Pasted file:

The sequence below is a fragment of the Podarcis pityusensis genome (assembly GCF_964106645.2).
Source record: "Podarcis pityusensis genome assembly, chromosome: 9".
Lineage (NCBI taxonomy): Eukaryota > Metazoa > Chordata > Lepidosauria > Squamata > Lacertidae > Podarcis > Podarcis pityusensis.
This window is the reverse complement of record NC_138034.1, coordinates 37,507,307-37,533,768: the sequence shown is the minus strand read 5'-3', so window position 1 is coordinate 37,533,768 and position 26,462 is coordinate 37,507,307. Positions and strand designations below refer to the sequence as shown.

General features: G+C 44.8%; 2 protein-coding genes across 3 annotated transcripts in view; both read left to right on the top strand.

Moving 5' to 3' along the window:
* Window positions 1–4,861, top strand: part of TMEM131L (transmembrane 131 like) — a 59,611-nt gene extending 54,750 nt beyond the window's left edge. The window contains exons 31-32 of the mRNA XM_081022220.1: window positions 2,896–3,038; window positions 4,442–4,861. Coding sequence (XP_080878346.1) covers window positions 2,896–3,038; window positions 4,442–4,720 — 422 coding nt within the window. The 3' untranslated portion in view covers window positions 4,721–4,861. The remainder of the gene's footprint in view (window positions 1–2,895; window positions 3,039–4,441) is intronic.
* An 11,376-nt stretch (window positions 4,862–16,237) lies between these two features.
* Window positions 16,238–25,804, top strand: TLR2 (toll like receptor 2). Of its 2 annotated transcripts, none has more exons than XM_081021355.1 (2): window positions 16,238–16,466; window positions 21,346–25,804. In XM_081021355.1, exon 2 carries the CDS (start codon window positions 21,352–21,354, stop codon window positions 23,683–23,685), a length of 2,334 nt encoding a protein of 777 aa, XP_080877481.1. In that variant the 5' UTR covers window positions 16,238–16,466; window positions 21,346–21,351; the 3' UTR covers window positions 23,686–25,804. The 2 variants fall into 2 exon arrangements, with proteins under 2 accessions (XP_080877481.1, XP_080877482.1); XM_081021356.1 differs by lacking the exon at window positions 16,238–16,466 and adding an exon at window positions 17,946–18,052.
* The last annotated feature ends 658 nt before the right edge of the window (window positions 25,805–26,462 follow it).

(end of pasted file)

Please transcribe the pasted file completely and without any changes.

The sequence below is a fragment of the Podarcis pityusensis genome (assembly GCF_964106645.2).
Source record: "Podarcis pityusensis genome assembly, chromosome: 9".
Lineage (NCBI taxonomy): Eukaryota > Metazoa > Chordata > Lepidosauria > Squamata > Lacertidae > Podarcis > Podarcis pityusensis.
This window is the reverse complement of record NC_138034.1, coordinates 37,507,307-37,533,768: the sequence shown is the minus strand read 5'-3', so window position 1 is coordinate 37,533,768 and position 26,462 is coordinate 37,507,307. Positions and strand designations below refer to the sequence as shown.

General features: G+C 44.8%; 2 protein-coding genes across 3 annotated transcripts in view; both read left to right on the top strand.

Moving 5' to 3' along the window:
* Window positions 1–4,861, top strand: part of TMEM131L (transmembrane 131 like) — a 59,611-nt gene extending 54,750 nt beyond the window's left edge. The window contains exons 31-32 of the mRNA XM_081022220.1: window positions 2,896–3,038; window positions 4,442–4,861. Coding sequence (XP_080878346.1) covers window positions 2,896–3,038; window positions 4,442–4,720 — 422 coding nt within the window. The 3' untranslated portion in view covers window positions 4,721–4,861. The remainder of the gene's footprint in view (window positions 1–2,895; window positions 3,039–4,441) is intronic.
* An 11,376-nt stretch (window positions 4,862–16,237) lies between these two features.
* Window positions 16,238–25,804, top strand: TLR2 (toll like receptor 2). Of its 2 annotated transcripts, none has more exons than XM_081021355.1 (2): window positions 16,238–16,466; window positions 21,346–25,804. In XM_081021355.1, exon 2 carries the CDS (start codon window positions 21,352–21,354, stop codon window positions 23,683–23,685), a length of 2,334 nt encoding a protein of 777 aa, XP_080877481.1. In that variant the 5' UTR covers window positions 16,238–16,466; window positions 21,346–21,351; the 3' UTR covers window positions 23,686–25,804. The 2 variants fall into 2 exon arrangements, with proteins under 2 accessions (XP_080877481.1, XP_080877482.1); XM_081021356.1 differs by lacking the exon at window positions 16,238–16,466 and adding an exon at window positions 17,946–18,052.
* The last annotated feature ends 658 nt before the right edge of the window (window positions 25,805–26,462 follow it).